With my 21 hour train journey from Yichang in Hunan Province to Beijing finally over (all 1500km of it) I thought I’d cast a little light on how the class system of the Chinese trains work. Basically there are 4 classes: Hard seat, soft seat seat, hard sleeper and soft sleeper.


Hard seat:

The cheapest class of seat. No recline available but not as ‘hard’ as the name suggests, 5 seats across each row (3 on one side, then an aisle, 2 on the other). It’s quite cramped and loud. The lights don’t go off during the night and in winter it’s quite chilling, summer it’s quite hot due to the lack of air-con or heaters. It’s considerable cheaper than the other classes and it’s fine for most people for any journey less than 8 hours or so. For the hardier amongst us, a night on this is fine too, just don’t expect much sleep. Don’t worry, it’s not just a bench, it’s got a little bit of cushion lining it.


chinese hard seat
chinese hard seat

Soft seat:

The equivalent of a long-distance bus seat, complete with reclining ability and soft upholstery. This is pretty comfortable and you could easily spend a long journey on the seat. Air-con pumps in the summer and heaters in the winter.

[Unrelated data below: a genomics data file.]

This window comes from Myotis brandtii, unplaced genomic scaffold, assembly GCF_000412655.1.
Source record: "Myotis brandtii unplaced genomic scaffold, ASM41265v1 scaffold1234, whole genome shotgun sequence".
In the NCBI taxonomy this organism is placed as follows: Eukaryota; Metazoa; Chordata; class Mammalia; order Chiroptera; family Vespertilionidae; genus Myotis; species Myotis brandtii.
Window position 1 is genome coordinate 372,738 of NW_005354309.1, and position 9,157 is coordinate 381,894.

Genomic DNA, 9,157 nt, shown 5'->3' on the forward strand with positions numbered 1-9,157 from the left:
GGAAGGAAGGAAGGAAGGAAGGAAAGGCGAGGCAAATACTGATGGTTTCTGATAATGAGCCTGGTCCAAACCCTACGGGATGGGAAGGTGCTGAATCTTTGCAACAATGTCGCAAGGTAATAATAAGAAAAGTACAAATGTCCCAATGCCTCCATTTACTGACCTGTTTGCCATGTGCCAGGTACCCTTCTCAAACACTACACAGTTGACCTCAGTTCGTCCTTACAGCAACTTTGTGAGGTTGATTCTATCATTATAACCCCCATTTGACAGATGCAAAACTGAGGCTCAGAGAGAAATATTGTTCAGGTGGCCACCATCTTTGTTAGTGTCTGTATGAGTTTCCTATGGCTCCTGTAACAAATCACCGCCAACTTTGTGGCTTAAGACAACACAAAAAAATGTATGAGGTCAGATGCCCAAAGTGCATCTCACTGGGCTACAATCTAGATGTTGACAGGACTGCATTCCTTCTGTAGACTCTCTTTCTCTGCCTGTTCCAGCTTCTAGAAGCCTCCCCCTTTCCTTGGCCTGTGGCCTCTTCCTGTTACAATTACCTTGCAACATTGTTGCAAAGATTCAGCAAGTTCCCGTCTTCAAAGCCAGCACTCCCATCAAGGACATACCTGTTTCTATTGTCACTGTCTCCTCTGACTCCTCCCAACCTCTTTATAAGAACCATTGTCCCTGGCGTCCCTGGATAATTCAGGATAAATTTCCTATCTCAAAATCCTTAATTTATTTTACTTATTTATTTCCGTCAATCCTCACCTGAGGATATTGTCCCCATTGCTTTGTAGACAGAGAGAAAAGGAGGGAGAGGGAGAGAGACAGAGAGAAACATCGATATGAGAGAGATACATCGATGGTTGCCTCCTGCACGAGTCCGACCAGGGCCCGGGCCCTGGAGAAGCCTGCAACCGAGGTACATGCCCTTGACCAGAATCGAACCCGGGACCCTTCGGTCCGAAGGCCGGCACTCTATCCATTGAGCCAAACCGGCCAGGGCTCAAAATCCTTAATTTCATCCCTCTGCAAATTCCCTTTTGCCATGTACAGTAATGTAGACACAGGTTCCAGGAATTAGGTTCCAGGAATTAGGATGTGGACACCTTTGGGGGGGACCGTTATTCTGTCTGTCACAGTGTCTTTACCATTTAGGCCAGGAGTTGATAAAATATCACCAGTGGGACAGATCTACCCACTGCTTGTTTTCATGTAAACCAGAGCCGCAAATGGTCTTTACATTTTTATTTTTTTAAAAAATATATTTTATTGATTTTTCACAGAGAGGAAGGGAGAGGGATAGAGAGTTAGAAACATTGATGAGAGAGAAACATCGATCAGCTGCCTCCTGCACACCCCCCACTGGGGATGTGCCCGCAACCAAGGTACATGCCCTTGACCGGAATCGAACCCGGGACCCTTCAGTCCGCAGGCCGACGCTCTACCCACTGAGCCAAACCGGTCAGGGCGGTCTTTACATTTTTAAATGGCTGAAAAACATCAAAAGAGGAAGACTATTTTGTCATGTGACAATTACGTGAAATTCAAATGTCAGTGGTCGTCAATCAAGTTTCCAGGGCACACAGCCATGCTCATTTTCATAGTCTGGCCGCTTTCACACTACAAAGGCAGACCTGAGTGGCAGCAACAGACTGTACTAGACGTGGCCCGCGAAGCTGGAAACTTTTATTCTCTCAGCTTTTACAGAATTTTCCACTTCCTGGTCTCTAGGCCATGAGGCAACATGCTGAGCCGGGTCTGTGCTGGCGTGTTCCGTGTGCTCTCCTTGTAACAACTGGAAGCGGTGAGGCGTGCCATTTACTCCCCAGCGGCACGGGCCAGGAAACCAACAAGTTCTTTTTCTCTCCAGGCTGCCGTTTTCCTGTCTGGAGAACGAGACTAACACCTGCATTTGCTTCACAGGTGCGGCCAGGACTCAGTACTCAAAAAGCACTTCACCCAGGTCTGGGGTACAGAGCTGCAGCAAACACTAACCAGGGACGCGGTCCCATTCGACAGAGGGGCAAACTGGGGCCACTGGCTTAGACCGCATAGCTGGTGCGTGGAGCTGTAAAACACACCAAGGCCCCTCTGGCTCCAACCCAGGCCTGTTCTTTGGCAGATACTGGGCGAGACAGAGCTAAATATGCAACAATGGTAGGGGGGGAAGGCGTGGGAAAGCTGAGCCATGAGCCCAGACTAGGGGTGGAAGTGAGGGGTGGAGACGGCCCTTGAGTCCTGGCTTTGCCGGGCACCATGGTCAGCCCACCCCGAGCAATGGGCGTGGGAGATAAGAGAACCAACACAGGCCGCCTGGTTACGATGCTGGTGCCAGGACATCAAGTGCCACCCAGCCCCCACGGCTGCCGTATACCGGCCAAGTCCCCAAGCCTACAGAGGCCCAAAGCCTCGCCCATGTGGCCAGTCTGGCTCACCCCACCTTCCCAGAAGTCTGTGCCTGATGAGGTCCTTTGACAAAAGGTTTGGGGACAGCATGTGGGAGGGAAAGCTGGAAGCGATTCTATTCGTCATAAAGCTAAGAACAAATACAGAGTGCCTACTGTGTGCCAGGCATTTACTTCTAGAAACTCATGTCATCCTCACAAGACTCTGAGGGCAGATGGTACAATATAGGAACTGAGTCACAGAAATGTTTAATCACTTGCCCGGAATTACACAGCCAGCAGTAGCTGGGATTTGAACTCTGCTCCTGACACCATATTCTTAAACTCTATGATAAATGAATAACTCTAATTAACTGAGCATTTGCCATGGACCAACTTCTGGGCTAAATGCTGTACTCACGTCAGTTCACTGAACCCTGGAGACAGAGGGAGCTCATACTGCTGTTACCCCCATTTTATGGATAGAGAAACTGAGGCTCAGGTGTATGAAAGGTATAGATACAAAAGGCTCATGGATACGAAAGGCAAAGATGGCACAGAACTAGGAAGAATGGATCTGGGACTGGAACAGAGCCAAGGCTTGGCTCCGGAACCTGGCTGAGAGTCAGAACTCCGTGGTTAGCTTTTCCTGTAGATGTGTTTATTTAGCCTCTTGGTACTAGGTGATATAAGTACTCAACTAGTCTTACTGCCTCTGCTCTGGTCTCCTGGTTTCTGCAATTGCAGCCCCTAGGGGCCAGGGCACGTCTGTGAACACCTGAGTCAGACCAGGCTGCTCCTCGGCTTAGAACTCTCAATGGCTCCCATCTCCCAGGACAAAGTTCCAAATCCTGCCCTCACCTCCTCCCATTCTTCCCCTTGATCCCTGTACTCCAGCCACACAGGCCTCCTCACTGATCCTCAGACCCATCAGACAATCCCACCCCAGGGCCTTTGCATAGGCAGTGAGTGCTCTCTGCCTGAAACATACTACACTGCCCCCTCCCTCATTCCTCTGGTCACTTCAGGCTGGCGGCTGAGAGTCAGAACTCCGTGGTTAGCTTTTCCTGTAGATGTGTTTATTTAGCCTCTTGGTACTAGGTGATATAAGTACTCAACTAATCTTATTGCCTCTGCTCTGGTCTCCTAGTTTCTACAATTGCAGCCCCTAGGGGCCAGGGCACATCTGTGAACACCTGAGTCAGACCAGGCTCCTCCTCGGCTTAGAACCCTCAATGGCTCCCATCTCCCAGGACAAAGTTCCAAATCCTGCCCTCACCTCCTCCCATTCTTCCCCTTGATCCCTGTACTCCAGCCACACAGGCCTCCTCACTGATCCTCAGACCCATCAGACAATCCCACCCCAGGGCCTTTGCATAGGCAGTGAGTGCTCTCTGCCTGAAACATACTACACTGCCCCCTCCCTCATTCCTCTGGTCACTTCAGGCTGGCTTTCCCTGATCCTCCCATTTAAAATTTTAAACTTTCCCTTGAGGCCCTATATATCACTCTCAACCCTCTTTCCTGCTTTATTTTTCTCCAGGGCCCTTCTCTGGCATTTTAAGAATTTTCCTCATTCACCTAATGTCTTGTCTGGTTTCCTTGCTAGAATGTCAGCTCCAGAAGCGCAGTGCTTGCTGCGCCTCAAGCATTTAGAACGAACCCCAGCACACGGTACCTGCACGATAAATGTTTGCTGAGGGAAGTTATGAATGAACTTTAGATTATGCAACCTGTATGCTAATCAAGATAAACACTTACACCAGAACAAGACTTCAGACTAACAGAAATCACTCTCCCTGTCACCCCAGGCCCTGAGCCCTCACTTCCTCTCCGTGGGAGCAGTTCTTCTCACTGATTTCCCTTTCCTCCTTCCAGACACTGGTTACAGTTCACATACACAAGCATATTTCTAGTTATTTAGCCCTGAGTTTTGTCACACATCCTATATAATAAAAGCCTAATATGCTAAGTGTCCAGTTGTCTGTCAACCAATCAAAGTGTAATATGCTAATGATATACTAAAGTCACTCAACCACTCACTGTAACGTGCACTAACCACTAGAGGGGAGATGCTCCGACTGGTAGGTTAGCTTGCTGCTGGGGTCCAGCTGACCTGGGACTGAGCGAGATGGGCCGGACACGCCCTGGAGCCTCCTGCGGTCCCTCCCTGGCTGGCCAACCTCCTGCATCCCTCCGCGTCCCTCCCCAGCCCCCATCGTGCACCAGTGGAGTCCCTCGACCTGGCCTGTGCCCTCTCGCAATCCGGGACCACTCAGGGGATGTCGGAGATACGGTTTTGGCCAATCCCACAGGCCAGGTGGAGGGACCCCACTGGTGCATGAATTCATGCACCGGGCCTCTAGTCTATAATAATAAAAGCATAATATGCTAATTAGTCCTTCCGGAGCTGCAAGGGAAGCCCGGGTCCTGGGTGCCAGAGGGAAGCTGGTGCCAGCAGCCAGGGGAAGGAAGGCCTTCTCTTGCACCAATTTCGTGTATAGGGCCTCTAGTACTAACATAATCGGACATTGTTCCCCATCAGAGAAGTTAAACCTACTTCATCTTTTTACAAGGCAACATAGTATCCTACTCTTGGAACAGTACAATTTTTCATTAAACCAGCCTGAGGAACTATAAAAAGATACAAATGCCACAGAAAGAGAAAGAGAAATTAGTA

However the soft seat is similarly priced (70%) to the hard sleeper which, for me, makes this choice redundant, unless there is nothing left. These do sell out fast though so book early.


chinese soft seat

Hard Sleeper:

My class of choice but sells out fast. The hard sleeper is like a dorm room in a train, with a narrow corridor running down the side of the carriage. Then there are 3 beds lined up from bottom bunk, middle bunk and top bunk. The bottom is slightly more expensive than the middle which is slightly more expensive than the top, although only by a dew dollars.

The hard sleeper is open, and often there’s a lot of talking, smoking and drinking going on. The actual bed is fine though, with a pillow and blanket and while it won’t win any comfort awards, it’s certainly possible to get a decent nights sleep on this.


chinese hard sleeper

Soft Sleeper:

The most expensive by a distance. Almost a real bed, in 2 or 4 bed cabins which can close off from the rest of the train. There are 2 beds on each wall, instead of 3 and often a table and chairs in the room too. This often runs a similar cost to a domestic flight though.


chinese soft sleeper

Chinese trains always sell out early so book as early as possible. If you want a sleeper then you need to book a couple of days in advance, turning up on the same day you’ll find it very difficult to get a sleeper, and you’ll be stuck on a hard seat (like I have many of times!). Happy travels!

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